Thats the normal way to mount a dynamo to a bike, we (the dutch) use em like that all the time. never heard of annyone who was hospitalized that way.

  15. metropolis says:

    Here’s a similar project, done over 10 years ago:

    [English translation]
    http://goo.gl/jeYB5

    [German original]
    http://www.b-kainka.de/bastel2.htm

  16. NATO says:

    You probably know that if you spin a motor “(mechanically) it generates electricity on what would normally be the inputs. This can be a problem when you shut off a spinning motor and is the reason that protection diodes are built into motor driver circuits.”

    Um, NO, INCORRECT.

    The diodes are there to supress the transient voltage spikes that occur when you stop driving the motor winding. THIS IS A VERY FUNDAMENTAL CONCEPT!!!

    Hackaday fail (no surprise). I am shocked that only one person has pointed this out… Does anyone here even know what they are doing, or are you all just copying someone elses projects??? (rhetorical question)

  17. Laura Harris says:

    If all you want to do is light LEDs, you can connect them in parallel but “back to back” (polarity swapped on one of the LEDs) and have light produced by the rising edge AND the falling edge of the current pulses. No other rectifiers needed. Here is a video I made a few years back that shows the effect: http://www.flickr.com/photos/imajilon/2610522040/in/set-72157605795103075.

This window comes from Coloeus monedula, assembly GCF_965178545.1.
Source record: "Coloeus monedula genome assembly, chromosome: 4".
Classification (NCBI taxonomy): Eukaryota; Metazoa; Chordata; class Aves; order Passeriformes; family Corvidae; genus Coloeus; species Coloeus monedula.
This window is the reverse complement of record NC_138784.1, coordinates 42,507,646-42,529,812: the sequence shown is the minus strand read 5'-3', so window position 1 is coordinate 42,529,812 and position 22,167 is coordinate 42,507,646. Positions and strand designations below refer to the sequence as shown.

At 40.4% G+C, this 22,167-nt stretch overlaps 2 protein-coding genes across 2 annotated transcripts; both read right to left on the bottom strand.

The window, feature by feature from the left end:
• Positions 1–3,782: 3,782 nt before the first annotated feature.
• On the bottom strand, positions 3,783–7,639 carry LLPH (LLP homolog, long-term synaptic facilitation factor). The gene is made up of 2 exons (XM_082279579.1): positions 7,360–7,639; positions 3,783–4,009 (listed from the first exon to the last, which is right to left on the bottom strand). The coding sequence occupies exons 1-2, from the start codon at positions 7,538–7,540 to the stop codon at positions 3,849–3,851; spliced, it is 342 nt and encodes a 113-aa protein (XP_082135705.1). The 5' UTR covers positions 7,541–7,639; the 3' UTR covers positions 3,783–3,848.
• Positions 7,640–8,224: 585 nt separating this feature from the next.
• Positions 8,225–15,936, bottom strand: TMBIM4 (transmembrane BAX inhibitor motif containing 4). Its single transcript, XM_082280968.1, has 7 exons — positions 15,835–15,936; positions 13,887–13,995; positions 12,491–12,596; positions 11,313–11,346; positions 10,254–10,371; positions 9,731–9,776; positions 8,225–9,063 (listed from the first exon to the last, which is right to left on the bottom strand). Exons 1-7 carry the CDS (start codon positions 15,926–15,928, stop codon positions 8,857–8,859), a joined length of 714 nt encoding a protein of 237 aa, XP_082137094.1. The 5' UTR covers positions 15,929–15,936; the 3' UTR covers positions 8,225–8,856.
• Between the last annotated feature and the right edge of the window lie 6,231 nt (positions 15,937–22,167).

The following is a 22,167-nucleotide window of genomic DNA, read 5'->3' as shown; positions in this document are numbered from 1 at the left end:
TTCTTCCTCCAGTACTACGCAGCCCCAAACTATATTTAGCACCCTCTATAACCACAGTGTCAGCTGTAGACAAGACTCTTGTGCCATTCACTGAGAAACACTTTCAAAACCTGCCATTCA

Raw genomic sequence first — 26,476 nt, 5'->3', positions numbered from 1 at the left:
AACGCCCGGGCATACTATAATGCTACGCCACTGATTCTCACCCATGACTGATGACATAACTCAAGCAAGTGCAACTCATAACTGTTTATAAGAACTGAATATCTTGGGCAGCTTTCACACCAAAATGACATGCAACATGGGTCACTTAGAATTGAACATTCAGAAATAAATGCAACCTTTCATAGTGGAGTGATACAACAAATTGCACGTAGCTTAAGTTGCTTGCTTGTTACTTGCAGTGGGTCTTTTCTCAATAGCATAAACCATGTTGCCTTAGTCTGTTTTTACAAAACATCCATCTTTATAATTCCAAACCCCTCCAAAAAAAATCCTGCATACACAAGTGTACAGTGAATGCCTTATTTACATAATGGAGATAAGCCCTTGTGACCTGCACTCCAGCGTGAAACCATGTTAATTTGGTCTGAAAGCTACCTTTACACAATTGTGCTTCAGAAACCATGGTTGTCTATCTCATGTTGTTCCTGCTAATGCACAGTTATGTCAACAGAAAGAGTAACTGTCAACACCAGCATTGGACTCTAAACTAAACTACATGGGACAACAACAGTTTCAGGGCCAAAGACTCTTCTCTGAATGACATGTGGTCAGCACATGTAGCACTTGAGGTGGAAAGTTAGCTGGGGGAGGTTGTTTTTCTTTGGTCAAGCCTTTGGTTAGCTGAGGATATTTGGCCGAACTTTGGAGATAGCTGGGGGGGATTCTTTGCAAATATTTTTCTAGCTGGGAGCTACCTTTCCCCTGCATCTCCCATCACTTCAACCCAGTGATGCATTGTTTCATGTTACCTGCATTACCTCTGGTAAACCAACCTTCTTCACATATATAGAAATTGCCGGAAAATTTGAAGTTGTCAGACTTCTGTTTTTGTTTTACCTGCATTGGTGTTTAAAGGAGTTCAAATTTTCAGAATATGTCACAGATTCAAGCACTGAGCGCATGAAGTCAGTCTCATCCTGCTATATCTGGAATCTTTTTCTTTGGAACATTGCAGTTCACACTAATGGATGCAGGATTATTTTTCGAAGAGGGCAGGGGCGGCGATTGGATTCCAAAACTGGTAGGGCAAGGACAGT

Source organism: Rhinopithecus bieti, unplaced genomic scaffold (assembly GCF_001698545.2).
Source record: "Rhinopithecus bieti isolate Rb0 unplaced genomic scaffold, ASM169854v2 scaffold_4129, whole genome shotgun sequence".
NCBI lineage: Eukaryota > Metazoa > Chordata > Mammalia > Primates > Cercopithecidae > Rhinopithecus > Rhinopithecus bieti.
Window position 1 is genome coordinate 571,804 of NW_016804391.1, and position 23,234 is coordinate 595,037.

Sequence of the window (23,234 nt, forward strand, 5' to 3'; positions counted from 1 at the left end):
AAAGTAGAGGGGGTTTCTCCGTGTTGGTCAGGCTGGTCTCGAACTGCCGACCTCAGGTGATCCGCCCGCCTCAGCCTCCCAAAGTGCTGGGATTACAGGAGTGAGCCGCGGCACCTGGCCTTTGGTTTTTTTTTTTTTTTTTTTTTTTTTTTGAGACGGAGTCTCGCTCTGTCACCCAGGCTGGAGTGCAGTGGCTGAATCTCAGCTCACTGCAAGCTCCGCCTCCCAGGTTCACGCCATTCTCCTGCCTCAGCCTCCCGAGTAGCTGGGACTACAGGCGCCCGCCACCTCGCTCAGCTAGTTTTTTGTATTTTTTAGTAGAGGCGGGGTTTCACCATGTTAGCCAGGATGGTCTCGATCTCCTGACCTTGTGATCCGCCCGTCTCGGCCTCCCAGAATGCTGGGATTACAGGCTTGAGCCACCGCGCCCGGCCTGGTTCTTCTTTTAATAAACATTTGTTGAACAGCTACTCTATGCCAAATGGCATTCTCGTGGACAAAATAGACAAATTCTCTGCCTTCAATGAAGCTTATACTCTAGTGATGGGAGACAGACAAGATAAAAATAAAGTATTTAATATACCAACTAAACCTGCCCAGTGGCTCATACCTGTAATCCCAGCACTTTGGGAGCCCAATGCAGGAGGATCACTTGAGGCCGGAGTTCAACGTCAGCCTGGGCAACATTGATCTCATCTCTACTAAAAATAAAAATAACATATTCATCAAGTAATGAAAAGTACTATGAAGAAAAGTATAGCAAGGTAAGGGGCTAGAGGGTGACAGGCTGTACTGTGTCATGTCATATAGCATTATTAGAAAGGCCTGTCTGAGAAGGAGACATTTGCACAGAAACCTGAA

BTW, the final build photos for the bike light are here:
    http://www.flickr.com/photos/imajilon/sets/72157605799981644/

  18. Simon says:

    lotmi says:
    January 24, 2012 at 6:10 am

    I’ve often wondered what would make the best , most efficient, generator.

    When you’re dealing with power of large magnitude having efficiencies in the upper part of the 90% region is crucial to not have megawatts of waste heat destroy all your machinery. Go look up at all the technology involved in getting hydrogen cooled turbogenerators together. Engineering is awesome. :)

  19. Bobikas says:

    My friend has used a stepper mottor in place of rotary encoder. Used as a knob for an amplifier it can sense rotation by hand or could rotate it self when remote controlled. He also hacked the motor to support a pushbutton underneath. A few photos:
    http://circuit.lt/?page=image&section=projektai/a03/project&img=encoder1&type=2
    http://circuit.lt/?page=image&section=projektai/a03/project&img=encoder2&type=2
    http://circuit.lt/?page=image&section=projektai/a03/project&img=volume_sch&type=1
    http://circuit.lt/?page=image&section=projektai/a03/project&img=volume_pcb&type=1

  20. Miroslav says:

    I tried this before with bipolar stepper and it worked very well. At very low shaft speeds you get several volts. It requires some torque to spin and generate though. So re wind generation Savonius turbine or other VAWT would be best, imho.

    Here is (shameless promotion follows) my page with asynchronous (induction) motor turned into generator: It doesn’t need any mods to produce good power.

    http://www.arthropodsystems.com/AsynchronousGenerator1/AsynchronousGenerator1.html

  21. kuhltwo says:

    I used tape drive motors top generate voltage.
    I am glad to see someone else using the same “antique” O-scope as me. have been using mine for over 20 years, both as a bench unit and a field unit. I just have a shade over the display.